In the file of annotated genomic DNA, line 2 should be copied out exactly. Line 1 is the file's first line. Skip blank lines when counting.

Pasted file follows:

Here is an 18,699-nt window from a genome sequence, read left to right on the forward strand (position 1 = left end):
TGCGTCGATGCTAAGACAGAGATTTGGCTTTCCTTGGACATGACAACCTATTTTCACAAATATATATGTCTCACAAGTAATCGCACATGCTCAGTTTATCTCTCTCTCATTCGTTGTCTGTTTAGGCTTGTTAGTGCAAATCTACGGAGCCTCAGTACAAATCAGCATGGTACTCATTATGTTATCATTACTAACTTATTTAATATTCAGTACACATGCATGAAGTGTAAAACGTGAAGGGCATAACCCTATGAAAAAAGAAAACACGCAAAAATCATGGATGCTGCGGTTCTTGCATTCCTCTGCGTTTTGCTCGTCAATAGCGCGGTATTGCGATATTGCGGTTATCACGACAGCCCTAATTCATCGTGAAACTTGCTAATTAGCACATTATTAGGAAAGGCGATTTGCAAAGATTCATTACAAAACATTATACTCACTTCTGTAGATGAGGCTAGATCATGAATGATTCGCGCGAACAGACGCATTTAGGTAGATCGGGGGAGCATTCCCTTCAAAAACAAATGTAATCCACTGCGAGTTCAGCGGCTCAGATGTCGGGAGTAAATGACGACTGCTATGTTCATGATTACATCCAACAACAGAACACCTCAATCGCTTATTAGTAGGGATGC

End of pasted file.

TGCGTCGATGCTAAGACAGAGATTTGGCTTTCCTTGGACATGACAACCTATTTTCACAAATATATATGTCTCACAAGTAATCGCACATGCTCAGTTTATCTCTCTCTCATTCGTTGTCTGTTTAGGCTTGTTAGTGCAAATCTACGGAGCCTCAGTACAAATCAGCATGGTACTCATTATGTTATCATTACTAACTTATTTAATATTCAGTACACATGCATGAAGTGTAAAACGTGAAGGGCATAACCCTATGAAAAAAGAAAACACGCAAAAATCATGGATGCTGCGGTTCTTGCATTCCTCTGCGTTTTGCTCGTCAATAGCGCGGTATTGCGATATTGCGGTTATCACGACAGCCCTAATTCATCGTGAAACTTGCTAATTAGCACATTATTAGGAAAGGCGATTTGCAAAGATTCATTACAAAACATTATACTCACTTCTGTAGATGAGGCTAGATCATGAATGATTCGCGCGAACAGACGCATTTAGGTAGATCGGGGGAGCATTCCCTTCAAAAACAAATGTAATCCACTGCGAGTTCAGCGGCTCAGATGTCGGGAGTAAATGACGACTGCTATGTTCATGATTACATCCAACAACAGAACACCTCAATCGCTTATTAGTAGGGATGC